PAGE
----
I hallucinate now with very low fevers and most medical personnel give me the side eye when I report it. I seldom say anything anymore. I’ve had a couple of nurses tell me they do the same thing but mostly I know I am not believed. I used to be offended by it but now I know better. The fever dreams and hallucinations of one man can never really resonate with others unless they, by chance, had the same fevered dream, the same tendency to hallucinate, the same peculiar mindset. That sort of cross-over seldom happens. And that’s why you need to read this book in little bits at first. Otherwise the protagonist’s experiences will become too much as you try to make sense of them. In smaller bits you won’t try to find the common thread, the element that links all these stories together. There may be one but because this is not my hallucination, my drug trip, my terrible fever, the thread is elusive at best.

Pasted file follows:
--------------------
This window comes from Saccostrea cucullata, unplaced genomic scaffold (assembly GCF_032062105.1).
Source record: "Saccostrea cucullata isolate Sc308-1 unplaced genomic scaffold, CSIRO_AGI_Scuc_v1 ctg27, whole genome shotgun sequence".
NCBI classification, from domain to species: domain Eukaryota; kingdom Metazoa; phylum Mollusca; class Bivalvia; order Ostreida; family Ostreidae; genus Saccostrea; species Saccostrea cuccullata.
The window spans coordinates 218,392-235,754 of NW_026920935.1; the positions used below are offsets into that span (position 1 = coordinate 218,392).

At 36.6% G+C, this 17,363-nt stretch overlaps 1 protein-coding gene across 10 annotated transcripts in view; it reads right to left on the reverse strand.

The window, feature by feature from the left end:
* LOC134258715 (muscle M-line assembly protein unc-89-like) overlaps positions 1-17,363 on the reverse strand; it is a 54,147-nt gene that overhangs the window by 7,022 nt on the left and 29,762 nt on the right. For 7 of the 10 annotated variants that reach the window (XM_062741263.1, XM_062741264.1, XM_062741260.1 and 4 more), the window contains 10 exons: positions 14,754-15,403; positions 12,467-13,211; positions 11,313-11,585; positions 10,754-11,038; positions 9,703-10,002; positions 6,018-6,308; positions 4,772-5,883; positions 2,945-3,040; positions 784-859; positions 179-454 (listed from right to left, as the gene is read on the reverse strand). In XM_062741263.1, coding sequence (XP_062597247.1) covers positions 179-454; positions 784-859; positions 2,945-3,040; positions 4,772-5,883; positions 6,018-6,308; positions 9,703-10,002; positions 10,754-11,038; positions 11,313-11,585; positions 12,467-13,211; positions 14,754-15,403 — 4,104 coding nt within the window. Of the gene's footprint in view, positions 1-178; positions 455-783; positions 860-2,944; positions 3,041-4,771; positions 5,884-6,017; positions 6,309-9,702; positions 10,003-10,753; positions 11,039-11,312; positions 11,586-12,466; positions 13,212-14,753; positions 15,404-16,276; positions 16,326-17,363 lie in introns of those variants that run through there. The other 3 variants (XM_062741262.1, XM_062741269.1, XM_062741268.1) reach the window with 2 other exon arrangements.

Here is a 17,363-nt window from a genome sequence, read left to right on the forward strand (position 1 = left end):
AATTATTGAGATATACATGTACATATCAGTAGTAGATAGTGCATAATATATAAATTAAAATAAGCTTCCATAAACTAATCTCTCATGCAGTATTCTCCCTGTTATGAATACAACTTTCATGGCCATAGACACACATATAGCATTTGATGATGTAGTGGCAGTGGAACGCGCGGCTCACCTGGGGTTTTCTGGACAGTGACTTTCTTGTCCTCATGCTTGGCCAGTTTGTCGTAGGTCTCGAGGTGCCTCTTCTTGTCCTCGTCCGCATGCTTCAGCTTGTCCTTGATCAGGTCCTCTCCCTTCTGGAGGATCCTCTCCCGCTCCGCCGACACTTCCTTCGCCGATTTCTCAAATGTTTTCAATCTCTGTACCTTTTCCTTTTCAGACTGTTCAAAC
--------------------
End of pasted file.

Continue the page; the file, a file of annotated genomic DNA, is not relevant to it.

You can read my entire discussion here: http://ireadoddbooks.com/a-greater-monster-by-david-david-katzman/ ( )
1 vote oddbooks | Sep 3, 2013 |
I sit down to write the review of this book. The slightest bit of blackness on the cover slides off and turns into a black pill…hmmmm….

I avoid eating it, but the book slowly grows legs—does its best Bill Cosby impression before turning into a city politician and attempting to steal my shoes. I didn’t know the book would try to do that. I would look at the warning label on the book, but the book is now off to other pursuits.

The book is now my deadbeat roommate—city politics is light on samba, and besides, he shrugs and explains lamely.